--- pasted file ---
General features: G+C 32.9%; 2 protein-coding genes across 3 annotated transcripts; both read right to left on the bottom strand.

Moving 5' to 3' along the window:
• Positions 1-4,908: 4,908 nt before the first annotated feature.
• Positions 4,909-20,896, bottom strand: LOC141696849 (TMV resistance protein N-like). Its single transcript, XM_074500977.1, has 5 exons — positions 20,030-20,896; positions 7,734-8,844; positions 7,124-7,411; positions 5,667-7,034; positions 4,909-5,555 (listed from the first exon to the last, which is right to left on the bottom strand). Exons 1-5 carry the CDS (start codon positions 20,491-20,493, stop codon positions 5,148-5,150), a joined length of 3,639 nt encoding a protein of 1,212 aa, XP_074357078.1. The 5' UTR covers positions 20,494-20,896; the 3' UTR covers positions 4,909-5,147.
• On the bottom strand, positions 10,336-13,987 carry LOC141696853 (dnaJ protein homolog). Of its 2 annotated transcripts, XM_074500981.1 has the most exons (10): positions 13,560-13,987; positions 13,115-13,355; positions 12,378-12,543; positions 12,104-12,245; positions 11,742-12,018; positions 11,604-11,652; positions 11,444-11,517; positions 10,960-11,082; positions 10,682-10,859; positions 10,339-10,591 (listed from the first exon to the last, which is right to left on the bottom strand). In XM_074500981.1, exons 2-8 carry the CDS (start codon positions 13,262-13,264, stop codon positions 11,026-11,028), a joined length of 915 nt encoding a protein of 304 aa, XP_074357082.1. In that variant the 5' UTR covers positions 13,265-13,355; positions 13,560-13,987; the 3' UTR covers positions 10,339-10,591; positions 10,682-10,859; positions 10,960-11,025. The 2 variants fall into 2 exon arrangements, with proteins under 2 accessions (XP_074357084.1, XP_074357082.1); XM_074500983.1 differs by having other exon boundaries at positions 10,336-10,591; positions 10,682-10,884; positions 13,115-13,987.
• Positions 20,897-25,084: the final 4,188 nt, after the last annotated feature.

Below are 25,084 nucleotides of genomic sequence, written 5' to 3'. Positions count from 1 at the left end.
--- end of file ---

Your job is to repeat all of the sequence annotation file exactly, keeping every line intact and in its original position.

General features: G+C 32.9%; 2 protein-coding genes across 3 annotated transcripts; both read right to left on the bottom strand.

Moving 5' to 3' along the window:
• Positions 1-4,908: 4,908 nt before the first annotated feature.
• Positions 4,909-20,896, bottom strand: LOC141696849 (TMV resistance protein N-like). Its single transcript, XM_074500977.1, has 5 exons — positions 20,030-20,896; positions 7,734-8,844; positions 7,124-7,411; positions 5,667-7,034; positions 4,909-5,555 (listed from the first exon to the last, which is right to left on the bottom strand). Exons 1-5 carry the CDS (start codon positions 20,491-20,493, stop codon positions 5,148-5,150), a joined length of 3,639 nt encoding a protein of 1,212 aa, XP_074357078.1. The 5' UTR covers positions 20,494-20,896; the 3' UTR covers positions 4,909-5,147.
• On the bottom strand, positions 10,336-13,987 carry LOC141696853 (dnaJ protein homolog). Of its 2 annotated transcripts, XM_074500981.1 has the most exons (10): positions 13,560-13,987; positions 13,115-13,355; positions 12,378-12,543; positions 12,104-12,245; positions 11,742-12,018; positions 11,604-11,652; positions 11,444-11,517; positions 10,960-11,082; positions 10,682-10,859; positions 10,339-10,591 (listed from the first exon to the last, which is right to left on the bottom strand). In XM_074500981.1, exons 2-8 carry the CDS (start codon positions 13,262-13,264, stop codon positions 11,026-11,028), a joined length of 915 nt encoding a protein of 304 aa, XP_074357082.1. In that variant the 5' UTR covers positions 13,265-13,355; positions 13,560-13,987; the 3' UTR covers positions 10,339-10,591; positions 10,682-10,859; positions 10,960-11,025. The 2 variants fall into 2 exon arrangements, with proteins under 2 accessions (XP_074357084.1, XP_074357082.1); XM_074500983.1 differs by having other exon boundaries at positions 10,336-10,591; positions 10,682-10,884; positions 13,115-13,987.
• Positions 20,897-25,084: the final 4,188 nt, after the last annotated feature.

Below are 25,084 nucleotides of genomic sequence, written 5' to 3'. Positions count from 1 at the left end.